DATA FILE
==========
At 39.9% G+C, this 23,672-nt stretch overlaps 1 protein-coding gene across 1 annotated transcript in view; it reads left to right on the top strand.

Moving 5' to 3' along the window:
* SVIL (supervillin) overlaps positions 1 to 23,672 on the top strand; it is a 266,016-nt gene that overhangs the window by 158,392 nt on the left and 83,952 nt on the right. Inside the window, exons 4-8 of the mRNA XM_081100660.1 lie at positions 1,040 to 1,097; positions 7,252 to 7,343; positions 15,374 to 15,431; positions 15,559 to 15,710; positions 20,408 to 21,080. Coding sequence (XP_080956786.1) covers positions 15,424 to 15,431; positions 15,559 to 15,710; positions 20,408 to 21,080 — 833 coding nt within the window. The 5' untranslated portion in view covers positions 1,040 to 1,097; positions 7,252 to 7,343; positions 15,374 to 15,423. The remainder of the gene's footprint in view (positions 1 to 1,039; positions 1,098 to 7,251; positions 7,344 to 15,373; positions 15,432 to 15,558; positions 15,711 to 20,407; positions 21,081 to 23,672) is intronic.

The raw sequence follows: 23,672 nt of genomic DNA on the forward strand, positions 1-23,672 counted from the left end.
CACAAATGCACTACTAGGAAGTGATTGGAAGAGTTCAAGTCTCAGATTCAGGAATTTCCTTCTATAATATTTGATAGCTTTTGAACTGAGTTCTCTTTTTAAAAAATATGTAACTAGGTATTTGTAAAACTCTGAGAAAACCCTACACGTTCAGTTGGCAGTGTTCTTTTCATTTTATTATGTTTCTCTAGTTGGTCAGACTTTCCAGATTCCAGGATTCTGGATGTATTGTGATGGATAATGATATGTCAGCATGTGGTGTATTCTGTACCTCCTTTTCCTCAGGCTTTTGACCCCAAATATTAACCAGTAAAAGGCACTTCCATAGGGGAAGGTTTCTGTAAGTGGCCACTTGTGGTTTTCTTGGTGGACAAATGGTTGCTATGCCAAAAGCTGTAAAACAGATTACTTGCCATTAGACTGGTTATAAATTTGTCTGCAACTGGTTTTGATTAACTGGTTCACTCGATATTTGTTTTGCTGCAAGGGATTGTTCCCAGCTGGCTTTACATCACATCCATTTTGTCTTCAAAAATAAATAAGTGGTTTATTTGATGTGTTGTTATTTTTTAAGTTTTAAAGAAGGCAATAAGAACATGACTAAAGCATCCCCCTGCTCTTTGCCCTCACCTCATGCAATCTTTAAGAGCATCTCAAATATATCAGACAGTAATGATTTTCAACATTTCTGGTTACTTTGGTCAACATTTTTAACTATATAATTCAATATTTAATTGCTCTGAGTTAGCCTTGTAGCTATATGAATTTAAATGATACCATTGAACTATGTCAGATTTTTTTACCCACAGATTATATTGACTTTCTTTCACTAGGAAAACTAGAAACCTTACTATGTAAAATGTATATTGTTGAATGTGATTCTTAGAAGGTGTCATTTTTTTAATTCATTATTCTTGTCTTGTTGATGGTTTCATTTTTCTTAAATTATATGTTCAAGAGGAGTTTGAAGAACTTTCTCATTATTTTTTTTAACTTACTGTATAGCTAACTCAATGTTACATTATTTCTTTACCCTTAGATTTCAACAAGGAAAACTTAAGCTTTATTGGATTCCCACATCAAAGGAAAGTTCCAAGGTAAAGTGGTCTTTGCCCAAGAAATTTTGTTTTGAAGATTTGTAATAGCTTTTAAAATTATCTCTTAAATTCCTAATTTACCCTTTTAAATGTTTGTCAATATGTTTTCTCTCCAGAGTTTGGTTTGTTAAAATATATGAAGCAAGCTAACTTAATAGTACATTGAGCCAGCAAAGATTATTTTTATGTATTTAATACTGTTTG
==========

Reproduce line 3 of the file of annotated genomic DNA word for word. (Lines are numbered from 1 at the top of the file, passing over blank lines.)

* SVIL (supervillin) overlaps positions 1 to 23,672 on the top strand; it is a 266,016-nt gene that overhangs the window by 158,392 nt on the left and 83,952 nt on the right. Inside the window, exons 4-8 of the mRNA XM_081100660.1 lie at positions 1,040 to 1,097; positions 7,252 to 7,343; positions 15,374 to 15,431; positions 15,559 to 15,710; positions 20,408 to 21,080. Coding sequence (XP_080956786.1) covers positions 15,424 to 15,431; positions 15,559 to 15,710; positions 20,408 to 21,080 — 833 coding nt within the window. The 5' untranslated portion in view covers positions 1,040 to 1,097; positions 7,252 to 7,343; positions 15,374 to 15,423. The remainder of the gene's footprint in view (positions 1 to 1,039; positions 1,098 to 7,251; positions 7,344 to 15,373; positions 15,432 to 15,558; positions 15,711 to 20,407; positions 21,081 to 23,672) is intronic.